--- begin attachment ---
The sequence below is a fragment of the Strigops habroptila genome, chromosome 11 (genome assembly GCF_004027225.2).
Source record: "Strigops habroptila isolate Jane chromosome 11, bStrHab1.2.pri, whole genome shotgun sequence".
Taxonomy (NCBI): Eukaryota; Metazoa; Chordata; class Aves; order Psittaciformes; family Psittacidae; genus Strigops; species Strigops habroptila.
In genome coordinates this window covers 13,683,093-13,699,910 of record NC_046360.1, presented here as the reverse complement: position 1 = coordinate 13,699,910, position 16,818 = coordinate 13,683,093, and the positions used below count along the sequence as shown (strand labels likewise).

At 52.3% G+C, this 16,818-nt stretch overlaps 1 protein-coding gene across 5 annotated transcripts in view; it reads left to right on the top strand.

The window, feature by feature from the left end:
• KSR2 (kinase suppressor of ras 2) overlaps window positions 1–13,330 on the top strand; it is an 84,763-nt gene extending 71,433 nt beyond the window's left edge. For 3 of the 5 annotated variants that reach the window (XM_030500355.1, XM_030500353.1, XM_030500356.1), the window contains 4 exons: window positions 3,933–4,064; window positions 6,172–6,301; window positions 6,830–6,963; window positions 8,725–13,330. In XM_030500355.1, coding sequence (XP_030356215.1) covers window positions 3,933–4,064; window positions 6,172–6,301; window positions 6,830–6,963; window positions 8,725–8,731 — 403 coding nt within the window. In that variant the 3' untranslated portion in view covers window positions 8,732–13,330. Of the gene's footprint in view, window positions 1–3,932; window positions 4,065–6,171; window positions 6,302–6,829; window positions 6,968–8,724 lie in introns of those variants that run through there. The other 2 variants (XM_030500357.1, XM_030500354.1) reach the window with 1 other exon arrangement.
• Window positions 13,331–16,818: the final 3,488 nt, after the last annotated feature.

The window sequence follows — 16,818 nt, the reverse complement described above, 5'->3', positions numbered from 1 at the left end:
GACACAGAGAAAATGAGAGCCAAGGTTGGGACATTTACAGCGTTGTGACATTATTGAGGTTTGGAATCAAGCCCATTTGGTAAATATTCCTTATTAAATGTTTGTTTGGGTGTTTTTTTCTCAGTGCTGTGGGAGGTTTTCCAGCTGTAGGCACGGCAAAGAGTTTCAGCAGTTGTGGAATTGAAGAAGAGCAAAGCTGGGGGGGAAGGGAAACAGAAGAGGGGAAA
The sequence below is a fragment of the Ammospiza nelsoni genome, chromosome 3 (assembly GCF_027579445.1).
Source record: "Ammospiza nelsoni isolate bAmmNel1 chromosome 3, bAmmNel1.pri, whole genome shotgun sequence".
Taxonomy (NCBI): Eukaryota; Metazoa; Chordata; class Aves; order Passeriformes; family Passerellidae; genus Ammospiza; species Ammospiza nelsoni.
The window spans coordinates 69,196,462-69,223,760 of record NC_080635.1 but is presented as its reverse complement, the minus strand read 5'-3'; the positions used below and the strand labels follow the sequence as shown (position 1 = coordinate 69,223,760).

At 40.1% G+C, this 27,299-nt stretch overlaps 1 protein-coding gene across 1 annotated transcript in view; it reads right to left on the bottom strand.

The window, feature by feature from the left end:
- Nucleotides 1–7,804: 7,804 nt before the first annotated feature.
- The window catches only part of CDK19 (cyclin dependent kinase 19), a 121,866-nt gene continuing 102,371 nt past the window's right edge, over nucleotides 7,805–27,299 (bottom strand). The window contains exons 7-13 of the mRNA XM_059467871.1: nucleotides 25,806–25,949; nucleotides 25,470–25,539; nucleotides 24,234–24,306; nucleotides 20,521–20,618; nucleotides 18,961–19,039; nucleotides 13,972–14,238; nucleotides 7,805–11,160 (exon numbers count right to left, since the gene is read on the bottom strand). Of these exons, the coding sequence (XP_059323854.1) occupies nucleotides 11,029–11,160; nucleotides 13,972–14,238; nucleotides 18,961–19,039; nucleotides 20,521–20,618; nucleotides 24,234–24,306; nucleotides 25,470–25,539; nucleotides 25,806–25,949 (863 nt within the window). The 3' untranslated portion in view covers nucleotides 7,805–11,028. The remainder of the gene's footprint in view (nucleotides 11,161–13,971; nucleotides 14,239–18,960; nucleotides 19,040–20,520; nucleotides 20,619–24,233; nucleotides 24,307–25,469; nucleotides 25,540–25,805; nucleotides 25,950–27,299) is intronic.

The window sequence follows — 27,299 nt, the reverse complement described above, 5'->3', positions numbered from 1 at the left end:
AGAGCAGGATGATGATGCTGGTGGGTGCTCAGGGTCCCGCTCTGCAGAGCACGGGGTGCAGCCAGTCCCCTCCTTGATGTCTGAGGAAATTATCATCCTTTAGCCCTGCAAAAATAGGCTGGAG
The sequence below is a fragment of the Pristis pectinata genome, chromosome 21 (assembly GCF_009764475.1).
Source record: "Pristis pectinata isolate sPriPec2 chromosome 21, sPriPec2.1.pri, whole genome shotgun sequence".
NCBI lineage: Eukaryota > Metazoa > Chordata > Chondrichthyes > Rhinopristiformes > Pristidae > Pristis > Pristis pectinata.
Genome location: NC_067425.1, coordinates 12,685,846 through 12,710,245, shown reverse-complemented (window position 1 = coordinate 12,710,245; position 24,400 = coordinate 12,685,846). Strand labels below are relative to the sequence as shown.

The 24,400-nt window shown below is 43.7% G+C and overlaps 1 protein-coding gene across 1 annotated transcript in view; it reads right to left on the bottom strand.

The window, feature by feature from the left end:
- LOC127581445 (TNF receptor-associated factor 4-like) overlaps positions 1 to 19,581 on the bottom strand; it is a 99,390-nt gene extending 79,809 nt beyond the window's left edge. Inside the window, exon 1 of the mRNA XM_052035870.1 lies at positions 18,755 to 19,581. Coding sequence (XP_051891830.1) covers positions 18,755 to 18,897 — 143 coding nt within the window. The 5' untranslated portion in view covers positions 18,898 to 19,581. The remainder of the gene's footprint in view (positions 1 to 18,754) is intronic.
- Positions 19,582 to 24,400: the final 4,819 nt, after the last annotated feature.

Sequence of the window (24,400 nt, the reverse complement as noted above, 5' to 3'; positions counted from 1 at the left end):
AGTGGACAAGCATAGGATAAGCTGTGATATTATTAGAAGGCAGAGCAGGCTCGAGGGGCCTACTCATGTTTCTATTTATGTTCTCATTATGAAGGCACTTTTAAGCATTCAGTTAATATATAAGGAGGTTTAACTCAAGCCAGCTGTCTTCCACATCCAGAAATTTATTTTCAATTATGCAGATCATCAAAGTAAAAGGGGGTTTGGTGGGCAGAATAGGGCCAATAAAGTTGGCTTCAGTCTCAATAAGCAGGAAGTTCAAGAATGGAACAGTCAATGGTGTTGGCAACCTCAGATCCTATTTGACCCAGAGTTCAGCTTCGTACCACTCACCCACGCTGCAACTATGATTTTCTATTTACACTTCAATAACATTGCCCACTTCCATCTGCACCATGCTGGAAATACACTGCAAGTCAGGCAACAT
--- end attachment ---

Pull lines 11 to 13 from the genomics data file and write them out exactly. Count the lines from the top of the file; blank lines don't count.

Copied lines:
The sequence below is a fragment of the Ammospiza nelsoni genome, chromosome 3 (assembly GCF_027579445.1).
Source record: "Ammospiza nelsoni isolate bAmmNel1 chromosome 3, bAmmNel1.pri, whole genome shotgun sequence".
Taxonomy (NCBI): Eukaryota; Metazoa; Chordata; class Aves; order Passeriformes; family Passerellidae; genus Ammospiza; species Ammospiza nelsoni.